Let me start by making it clear I am quite the fan of Dr. Bernstein. I have his books and have watched all of the Diabetes University videos on YouTube. If you are new to diabetes and want a foundation on the disease and how it works, his videos are a great place to begin. Dr. Bernstein took responsibility for his disease and came up with a solution which worked really well for him. He then published his method and a lot of people have success with it. However, the last version of his book published was over 10 years ago. A lot has happened in regards to technology, medications, and food options in that time so I thought it was worth exploring how to improve on his work for my own personal benefit and that of the diabetes community.
What Is Dr. Bernstein’s Diabetes Solution?
I had a quick browse through my copies of “Dr. Bernstein’s Diabetes Solution” and “The Diabetes Diet” but could not find a good summary of his approach. Diabetes Daily give some good context on the man and the solution which may be worth a read. In short, Dr. Bernstein’s goal is for people with diabetes to have “normal” blood sugars i.e. blood sugar levels indistinguishable from non-diabetics. His approach involves:
- Low Carbohydrate (less than 30g/day) and high protein/moderate fats
- Three meals per day, no/limited snacking, with each meal having effectively the same macronutrient profile each day
- His starting suggesting is a breakfast with 6g carbohydrate, lunch with 12g carbohydrate, and dinner with 12g carbohydrate
- He advocates regular exercise which promotes muscle growth, weight loss, and improves insulin sensitivity
- “Insulin Hacking” i.e. intramuscular injections using rapid insulin
- He is generally against the use of technology in his book, preferring multiple daily injections although concedes Continuous Glucose Monitors (CGMs) may have their uses (“If I were living alone, I’d use a CGM to protect from nighttime hypoglycemic episodes” – Diabetes Solution, p357). For pumps, Bernstein lists a range of advantages and problems on pages 330-332. Quotes include:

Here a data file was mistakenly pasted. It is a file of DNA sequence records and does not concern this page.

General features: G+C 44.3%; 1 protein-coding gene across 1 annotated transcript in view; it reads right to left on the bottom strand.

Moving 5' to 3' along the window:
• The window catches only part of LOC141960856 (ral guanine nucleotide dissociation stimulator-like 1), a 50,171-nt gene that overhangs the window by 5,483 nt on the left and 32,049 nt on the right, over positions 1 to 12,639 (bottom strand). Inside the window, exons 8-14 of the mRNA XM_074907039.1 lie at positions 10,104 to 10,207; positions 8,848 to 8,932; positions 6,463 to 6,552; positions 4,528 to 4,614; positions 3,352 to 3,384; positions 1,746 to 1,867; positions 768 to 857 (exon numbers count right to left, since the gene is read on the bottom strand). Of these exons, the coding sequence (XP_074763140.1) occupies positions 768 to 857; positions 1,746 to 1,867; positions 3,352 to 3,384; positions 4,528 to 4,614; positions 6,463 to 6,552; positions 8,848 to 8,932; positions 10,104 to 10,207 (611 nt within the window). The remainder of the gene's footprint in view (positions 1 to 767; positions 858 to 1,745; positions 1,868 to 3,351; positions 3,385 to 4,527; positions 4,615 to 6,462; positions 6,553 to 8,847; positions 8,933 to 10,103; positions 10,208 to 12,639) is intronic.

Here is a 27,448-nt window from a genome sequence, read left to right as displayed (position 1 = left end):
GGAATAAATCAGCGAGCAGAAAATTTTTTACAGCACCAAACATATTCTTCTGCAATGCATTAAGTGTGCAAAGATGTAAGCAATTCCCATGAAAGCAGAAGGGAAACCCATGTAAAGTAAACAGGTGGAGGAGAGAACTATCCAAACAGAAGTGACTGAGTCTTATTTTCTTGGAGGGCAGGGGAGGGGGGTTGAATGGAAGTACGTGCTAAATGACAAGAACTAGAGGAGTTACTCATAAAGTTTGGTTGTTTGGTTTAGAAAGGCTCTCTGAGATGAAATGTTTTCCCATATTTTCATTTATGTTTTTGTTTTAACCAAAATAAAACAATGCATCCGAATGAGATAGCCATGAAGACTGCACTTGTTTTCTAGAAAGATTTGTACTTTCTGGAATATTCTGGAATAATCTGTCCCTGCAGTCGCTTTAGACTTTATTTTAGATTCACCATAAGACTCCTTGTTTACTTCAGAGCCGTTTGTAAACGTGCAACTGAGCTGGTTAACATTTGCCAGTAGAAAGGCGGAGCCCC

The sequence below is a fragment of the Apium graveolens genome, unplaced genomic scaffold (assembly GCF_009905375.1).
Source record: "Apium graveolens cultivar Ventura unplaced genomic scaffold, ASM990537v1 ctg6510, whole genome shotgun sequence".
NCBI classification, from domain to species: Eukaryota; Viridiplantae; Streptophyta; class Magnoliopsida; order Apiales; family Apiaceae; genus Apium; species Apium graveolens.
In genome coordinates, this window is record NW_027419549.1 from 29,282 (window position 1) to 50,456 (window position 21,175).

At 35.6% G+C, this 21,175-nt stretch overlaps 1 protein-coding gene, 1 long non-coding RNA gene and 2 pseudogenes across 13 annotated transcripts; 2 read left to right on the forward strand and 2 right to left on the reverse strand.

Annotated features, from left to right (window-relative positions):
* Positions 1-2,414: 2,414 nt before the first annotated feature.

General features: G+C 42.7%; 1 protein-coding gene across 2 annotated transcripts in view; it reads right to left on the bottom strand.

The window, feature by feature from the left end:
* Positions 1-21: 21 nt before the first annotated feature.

- “Corrective injections are elegantly simple” – Diabetes Solution, p331
- “Pumps can be set to automatically increase the basal delivery rate shortly before arising in the morning, thereby circumventing problems associated with the dawn phenomenon” – Diabetes Solution, p331
- “Insulin pumps cannot be used to give intramuscular injections for more rapid lowering of elevated blood sugars” – Diabetes Solution, p331
- “Contrary to a common misconception, they do not measure what your blood sugar is and correct it automatically” – Diabetes Solution, p332
- If you have the book, check them out. For me, many of the criticisms of pumps equally apply to multiple daily injections over a prolonged period but decide for yourself
To see Dr. Bernstein’s Diabetes Solution in action, Dave Dikeman is a great example. He has been living with type 1 diabetes since the age of nine (he is now around 18 years old) and has worked closely with Dr. Bernstein, (I believe assisting with his YouTube channel) for many years. He presented his approach to Low Carb Down Under about a year ago. It is a great summary of how the solution works and shows someone achieving great success with it.
What Results Can We Expect From Dr. Bernstein’s Diabetes Solution?
Fortunately, Dr. Bernstein published the results of people dedicated to his approach five years ago. Key results were:
- A survey was conducted on members of the Facebook “Typeonegrit” group with 316 respondents, a group of “type 1’s and parents who follow Dr. Bernstein”
- Average time following Dr. Bernstein’s Diabetes Solution was 2.2 ± 3.9 years
- Mean daily carbohydrate intake was 36 ± 15 g
- Average HbA1c was 5.67% ± 0.66%
- 2% of respondents reported diabetes-related hospitalizations in the past year
My Current Approach And How It Compares
Using the Bernstein summary as a prompt, here is my current approach:
- “Low-ish” carbohydrate: I do not count carbs but estimate I eat maybe 100-150g per day